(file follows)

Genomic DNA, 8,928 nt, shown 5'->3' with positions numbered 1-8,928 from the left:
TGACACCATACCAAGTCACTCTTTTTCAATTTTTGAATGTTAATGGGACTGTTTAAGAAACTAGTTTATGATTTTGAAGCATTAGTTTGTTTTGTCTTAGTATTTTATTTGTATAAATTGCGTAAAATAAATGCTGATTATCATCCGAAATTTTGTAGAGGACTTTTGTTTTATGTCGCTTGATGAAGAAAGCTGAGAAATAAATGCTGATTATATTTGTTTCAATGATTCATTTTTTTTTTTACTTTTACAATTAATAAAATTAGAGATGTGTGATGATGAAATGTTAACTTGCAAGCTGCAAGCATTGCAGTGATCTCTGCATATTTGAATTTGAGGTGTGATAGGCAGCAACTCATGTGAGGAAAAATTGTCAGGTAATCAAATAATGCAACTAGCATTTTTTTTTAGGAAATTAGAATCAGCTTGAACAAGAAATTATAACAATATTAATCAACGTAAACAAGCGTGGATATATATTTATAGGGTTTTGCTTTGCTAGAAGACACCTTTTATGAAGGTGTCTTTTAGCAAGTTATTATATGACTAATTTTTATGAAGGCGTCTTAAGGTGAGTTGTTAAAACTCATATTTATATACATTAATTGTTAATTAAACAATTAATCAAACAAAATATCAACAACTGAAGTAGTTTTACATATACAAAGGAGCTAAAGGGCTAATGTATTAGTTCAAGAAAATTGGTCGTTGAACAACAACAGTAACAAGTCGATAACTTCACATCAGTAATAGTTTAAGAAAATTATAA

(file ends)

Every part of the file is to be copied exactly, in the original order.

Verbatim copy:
Genomic DNA, 8,928 nt, shown 5'->3' with positions numbered 1-8,928 from the left:
TGACACCATACCAAGTCACTCTTTTTCAATTTTTGAATGTTAATGGGACTGTTTAAGAAACTAGTTTATGATTTTGAAGCATTAGTTTGTTTTGTCTTAGTATTTTATTTGTATAAATTGCGTAAAATAAATGCTGATTATCATCCGAAATTTTGTAGAGGACTTTTGTTTTATGTCGCTTGATGAAGAAAGCTGAGAAATAAATGCTGATTATATTTGTTTCAATGATTCATTTTTTTTTTTACTTTTACAATTAATAAAATTAGAGATGTGTGATGATGAAATGTTAACTTGCAAGCTGCAAGCATTGCAGTGATCTCTGCATATTTGAATTTGAGGTGTGATAGGCAGCAACTCATGTGAGGAAAAATTGTCAGGTAATCAAATAATGCAACTAGCATTTTTTTTTAGGAAATTAGAATCAGCTTGAACAAGAAATTATAACAATATTAATCAACGTAAACAAGCGTGGATATATATTTATAGGGTTTTGCTTTGCTAGAAGACACCTTTTATGAAGGTGTCTTTTAGCAAGTTATTATATGACTAATTTTTATGAAGGCGTCTTAAGGTGAGTTGTTAAAACTCATATTTATATACATTAATTGTTAATTAAACAATTAATCAAACAAAATATCAACAACTGAAGTAGTTTTACATATACAAAGGAGCTAAAGGGCTAATGTATTAGTTCAAGAAAATTGGTCGTTGAACAACAACAGTAACAAGTCGATAACTTCACATCAGTAATAGTTTAAGAAAATTATAA